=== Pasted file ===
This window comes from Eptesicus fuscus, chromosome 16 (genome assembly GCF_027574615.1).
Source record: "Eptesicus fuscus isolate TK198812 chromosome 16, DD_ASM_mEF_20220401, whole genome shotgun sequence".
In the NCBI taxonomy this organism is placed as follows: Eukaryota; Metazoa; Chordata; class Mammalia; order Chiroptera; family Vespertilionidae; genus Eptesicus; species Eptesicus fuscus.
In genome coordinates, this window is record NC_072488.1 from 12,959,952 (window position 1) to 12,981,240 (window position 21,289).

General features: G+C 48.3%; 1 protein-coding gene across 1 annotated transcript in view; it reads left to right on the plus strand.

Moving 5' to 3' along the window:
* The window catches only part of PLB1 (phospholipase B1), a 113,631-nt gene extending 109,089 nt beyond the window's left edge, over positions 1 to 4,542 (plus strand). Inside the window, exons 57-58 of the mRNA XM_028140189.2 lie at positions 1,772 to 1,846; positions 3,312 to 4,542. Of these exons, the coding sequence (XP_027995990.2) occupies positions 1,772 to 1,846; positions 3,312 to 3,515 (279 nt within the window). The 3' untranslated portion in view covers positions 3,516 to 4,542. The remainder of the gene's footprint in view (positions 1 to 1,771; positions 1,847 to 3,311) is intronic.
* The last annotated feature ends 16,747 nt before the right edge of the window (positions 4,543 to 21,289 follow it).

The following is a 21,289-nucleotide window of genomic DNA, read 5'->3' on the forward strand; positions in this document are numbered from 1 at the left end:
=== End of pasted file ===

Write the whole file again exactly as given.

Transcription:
This window comes from Eptesicus fuscus, chromosome 16 (genome assembly GCF_027574615.1).
Source record: "Eptesicus fuscus isolate TK198812 chromosome 16, DD_ASM_mEF_20220401, whole genome shotgun sequence".
In the NCBI taxonomy this organism is placed as follows: Eukaryota; Metazoa; Chordata; class Mammalia; order Chiroptera; family Vespertilionidae; genus Eptesicus; species Eptesicus fuscus.
In genome coordinates, this window is record NC_072488.1 from 12,959,952 (window position 1) to 12,981,240 (window position 21,289).

General features: G+C 48.3%; 1 protein-coding gene across 1 annotated transcript in view; it reads left to right on the plus strand.

Moving 5' to 3' along the window:
* The window catches only part of PLB1 (phospholipase B1), a 113,631-nt gene extending 109,089 nt beyond the window's left edge, over positions 1 to 4,542 (plus strand). Inside the window, exons 57-58 of the mRNA XM_028140189.2 lie at positions 1,772 to 1,846; positions 3,312 to 4,542. Of these exons, the coding sequence (XP_027995990.2) occupies positions 1,772 to 1,846; positions 3,312 to 3,515 (279 nt within the window). The 3' untranslated portion in view covers positions 3,516 to 4,542. The remainder of the gene's footprint in view (positions 1 to 1,771; positions 1,847 to 3,311) is intronic.
* The last annotated feature ends 16,747 nt before the right edge of the window (positions 4,543 to 21,289 follow it).

The following is a 21,289-nucleotide window of genomic DNA, read 5'->3' on the forward strand; positions in this document are numbered from 1 at the left end: